It doesn’t matter whether you work for a school, large-scale business or government department – cybersecurity is necessary for everyone. While many of us may consider our information to be relatively useless or benign, our bank details and other information are very useful for cybercriminals. For those who want to work in the IT sector and specialize in cybersecurity as a service, this area of computing can prove very lucrative. Having cybersecurity skills and being able to provide assistance and knowledge that protects people’s data are certainly useful business skills.
Get a degree
To provide a specialism, you will need some formal education. This shows customers and competitors alike that you don’t just have the experience to sell your expertise, but also the fundamental knowledge. However, this doesn’t necessarily mean that you have to return to university to complete an on-campus course. You can very easily complete a Bachelor of Science in Cybersecurity online, which will allow you to gain cybersecurity skills and expertise from the comfort of your own home.
Truth be told, you would be much more comfortable in the hands of a cybersecurity professional who had seen your system a thousand times before. Experience can only be gained by going out and working in the field, which in turn will build up your knowledge. Being able to recognize familiar systems, networks, and software at an immediate glance will give customers the reassurance that your specialism comes with a wealth of first-hand experience in improving and fixing cybersecurity issues.
Find your niche
Did you know that cybersecurity isn’t just about implementing measures to keep a network safe? Sometimes, cybersecurity jobs can include learning the fundamentals of hacking in order to keep a network safe. For example, being an ethical hacker involves attempting to penetrate security systems on behalf of companies to test their infrastructure. Jobs like this show how just a diverse field it can be if you find your specialism.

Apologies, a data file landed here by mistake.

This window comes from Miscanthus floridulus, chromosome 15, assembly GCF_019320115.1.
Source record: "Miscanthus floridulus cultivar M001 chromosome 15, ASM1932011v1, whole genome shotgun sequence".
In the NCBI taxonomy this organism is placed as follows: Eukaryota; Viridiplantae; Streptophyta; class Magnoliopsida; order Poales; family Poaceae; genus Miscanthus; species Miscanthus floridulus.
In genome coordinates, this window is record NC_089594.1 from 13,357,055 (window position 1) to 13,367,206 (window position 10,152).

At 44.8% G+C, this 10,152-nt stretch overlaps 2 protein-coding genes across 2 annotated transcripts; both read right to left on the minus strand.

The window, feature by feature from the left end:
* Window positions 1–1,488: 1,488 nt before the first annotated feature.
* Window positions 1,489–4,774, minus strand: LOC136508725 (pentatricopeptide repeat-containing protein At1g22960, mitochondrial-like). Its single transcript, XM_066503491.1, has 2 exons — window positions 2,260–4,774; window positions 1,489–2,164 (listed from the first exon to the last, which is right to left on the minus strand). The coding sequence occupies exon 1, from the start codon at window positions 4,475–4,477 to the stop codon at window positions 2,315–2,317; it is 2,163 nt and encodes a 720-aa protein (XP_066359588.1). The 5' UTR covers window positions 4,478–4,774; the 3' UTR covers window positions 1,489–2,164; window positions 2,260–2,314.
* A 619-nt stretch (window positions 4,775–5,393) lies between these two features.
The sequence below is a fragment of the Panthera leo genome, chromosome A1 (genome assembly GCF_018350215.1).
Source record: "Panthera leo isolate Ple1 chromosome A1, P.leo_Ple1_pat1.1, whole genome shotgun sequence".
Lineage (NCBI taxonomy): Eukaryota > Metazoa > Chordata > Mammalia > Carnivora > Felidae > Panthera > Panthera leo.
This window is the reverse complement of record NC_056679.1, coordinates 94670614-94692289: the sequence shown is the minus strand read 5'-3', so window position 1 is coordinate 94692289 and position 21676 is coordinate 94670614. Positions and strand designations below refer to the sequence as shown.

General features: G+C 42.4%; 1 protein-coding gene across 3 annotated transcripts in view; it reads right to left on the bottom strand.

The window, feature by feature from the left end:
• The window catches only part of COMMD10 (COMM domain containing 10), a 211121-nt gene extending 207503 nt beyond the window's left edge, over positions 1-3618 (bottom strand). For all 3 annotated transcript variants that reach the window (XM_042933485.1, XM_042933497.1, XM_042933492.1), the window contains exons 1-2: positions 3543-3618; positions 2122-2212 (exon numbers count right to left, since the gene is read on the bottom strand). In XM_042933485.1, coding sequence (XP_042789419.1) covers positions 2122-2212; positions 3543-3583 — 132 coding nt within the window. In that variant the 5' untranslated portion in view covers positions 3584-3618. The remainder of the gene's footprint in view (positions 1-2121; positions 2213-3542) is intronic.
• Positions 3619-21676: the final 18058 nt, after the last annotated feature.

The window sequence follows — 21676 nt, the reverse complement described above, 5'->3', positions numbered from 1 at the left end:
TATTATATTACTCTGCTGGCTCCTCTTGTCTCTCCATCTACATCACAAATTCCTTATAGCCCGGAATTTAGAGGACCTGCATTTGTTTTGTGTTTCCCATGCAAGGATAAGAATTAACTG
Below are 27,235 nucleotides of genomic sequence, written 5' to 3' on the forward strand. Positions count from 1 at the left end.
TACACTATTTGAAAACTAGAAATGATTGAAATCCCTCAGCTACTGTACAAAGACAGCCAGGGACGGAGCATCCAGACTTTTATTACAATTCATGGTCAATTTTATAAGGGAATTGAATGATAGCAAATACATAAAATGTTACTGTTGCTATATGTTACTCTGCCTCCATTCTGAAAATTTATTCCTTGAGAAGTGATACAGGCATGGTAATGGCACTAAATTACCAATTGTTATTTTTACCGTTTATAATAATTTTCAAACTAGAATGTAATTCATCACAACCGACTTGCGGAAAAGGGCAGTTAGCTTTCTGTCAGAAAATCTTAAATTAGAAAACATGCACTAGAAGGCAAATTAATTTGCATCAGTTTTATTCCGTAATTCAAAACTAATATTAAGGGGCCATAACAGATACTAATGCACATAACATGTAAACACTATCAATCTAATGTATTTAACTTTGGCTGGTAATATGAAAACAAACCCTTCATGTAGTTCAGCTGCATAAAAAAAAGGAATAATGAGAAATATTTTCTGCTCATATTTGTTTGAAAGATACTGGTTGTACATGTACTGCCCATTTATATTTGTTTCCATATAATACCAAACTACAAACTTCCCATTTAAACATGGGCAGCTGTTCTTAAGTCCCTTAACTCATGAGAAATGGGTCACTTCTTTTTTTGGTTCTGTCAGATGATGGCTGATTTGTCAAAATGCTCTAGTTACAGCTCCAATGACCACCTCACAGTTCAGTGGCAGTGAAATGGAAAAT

Corporate or private?
When you become an expert in your field of cybersecurity, you may wish to decide whether you want to be a ‘regular techie’ or venture into the corporate world. Of course, your career path may accidentally decide this for you, but if you find yourself at a fork in the road, you may wish to determine whether you want to help large, complex business networks or help private individuals who need to keep their information safe.
Always keep an open mind
When you become a cybersecurity specialist, your training will never stop. Technology will continue to evolve and change, which means you will need to stay on top of your game. Whether the company you work for pays for this for you, or it’s self-initiated training, a truly successful specialist always keeps an open mind for the future.
A lot can ride on the effectiveness of a cybersecurity strategy – and so it’s a career that will place a lot of trust in your hands. However, having cybersecurity skills and joining such an interesting and ever-changing industry, you will be at the forefront of technological advancements and specialisms.